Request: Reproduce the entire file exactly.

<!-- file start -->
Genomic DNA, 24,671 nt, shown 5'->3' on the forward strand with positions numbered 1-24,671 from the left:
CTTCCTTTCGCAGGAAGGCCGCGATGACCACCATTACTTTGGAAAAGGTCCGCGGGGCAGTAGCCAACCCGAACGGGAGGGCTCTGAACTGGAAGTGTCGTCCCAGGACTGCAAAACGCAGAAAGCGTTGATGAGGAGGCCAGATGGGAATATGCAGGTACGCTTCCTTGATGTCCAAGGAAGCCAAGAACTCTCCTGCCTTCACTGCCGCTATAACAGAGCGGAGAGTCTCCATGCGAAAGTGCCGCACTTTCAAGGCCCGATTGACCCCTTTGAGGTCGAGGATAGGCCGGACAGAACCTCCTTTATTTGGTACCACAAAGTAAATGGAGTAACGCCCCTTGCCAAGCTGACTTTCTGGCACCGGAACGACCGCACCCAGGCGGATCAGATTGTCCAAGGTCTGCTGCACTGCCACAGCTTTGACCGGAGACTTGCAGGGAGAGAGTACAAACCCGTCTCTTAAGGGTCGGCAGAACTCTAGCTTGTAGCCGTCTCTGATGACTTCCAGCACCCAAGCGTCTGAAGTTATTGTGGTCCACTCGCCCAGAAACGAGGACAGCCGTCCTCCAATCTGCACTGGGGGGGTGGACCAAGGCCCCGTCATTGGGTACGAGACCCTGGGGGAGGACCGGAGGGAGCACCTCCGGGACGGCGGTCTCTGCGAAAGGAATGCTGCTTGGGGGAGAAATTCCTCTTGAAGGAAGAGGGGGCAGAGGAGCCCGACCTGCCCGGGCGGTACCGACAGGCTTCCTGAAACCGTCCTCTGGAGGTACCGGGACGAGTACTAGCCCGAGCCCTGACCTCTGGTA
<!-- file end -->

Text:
Genomic DNA, 24,671 nt, shown 5'->3' on the forward strand with positions numbered 1-24,671 from the left:
CTTCCTTTCGCAGGAAGGCCGCGATGACCACCATTACTTTGGAAAAGGTCCGCGGGGCAGTAGCCAACCCGAACGGGAGGGCTCTGAACTGGAAGTGTCGTCCCAGGACTGCAAAACGCAGAAAGCGTTGATGAGGAGGCCAGATGGGAATATGCAGGTACGCTTCCTTGATGTCCAAGGAAGCCAAGAACTCTCCTGCCTTCACTGCCGCTATAACAGAGCGGAGAGTCTCCATGCGAAAGTGCCGCACTTTCAAGGCCCGATTGACCCCTTTGAGGTCGAGGATAGGCCGGACAGAACCTCCTTTATTTGGTACCACAAAGTAAATGGAGTAACGCCCCTTGCCAAGCTGACTTTCTGGCACCGGAACGACCGCACCCAGGCGGATCAGATTGTCCAAGGTCTGCTGCACTGCCACAGCTTTGACCGGAGACTTGCAGGGAGAGAGTACAAACCCGTCTCTTAAGGGTCGGCAGAACTCTAGCTTGTAGCCGTCTCTGATGACTTCCAGCACCCAAGCGTCTGAAGTTATTGTGGTCCACTCGCCCAGAAACGAGGACAGCCGTCCTCCAATCTGCACTGGGGGGGTGGACCAAGGCCCCGTCATTGGGTACGAGACCCTGGGGGAGGACCGGAGGGAGCACCTCCGGGACGGCGGTCTCTGCGAAAGGAATGCTGCTTGGGGGAGAAATTCCTCTTGAAGGAAGAGGGGGCAGAGGAGCCCGACCTGCCCGGGCGGTACCGACAGGCTTCCTGAAACCGTCCTCTGGAGGTACCGGGACGAGTACTAGCCCGAGCCCTGACCTCTGGTA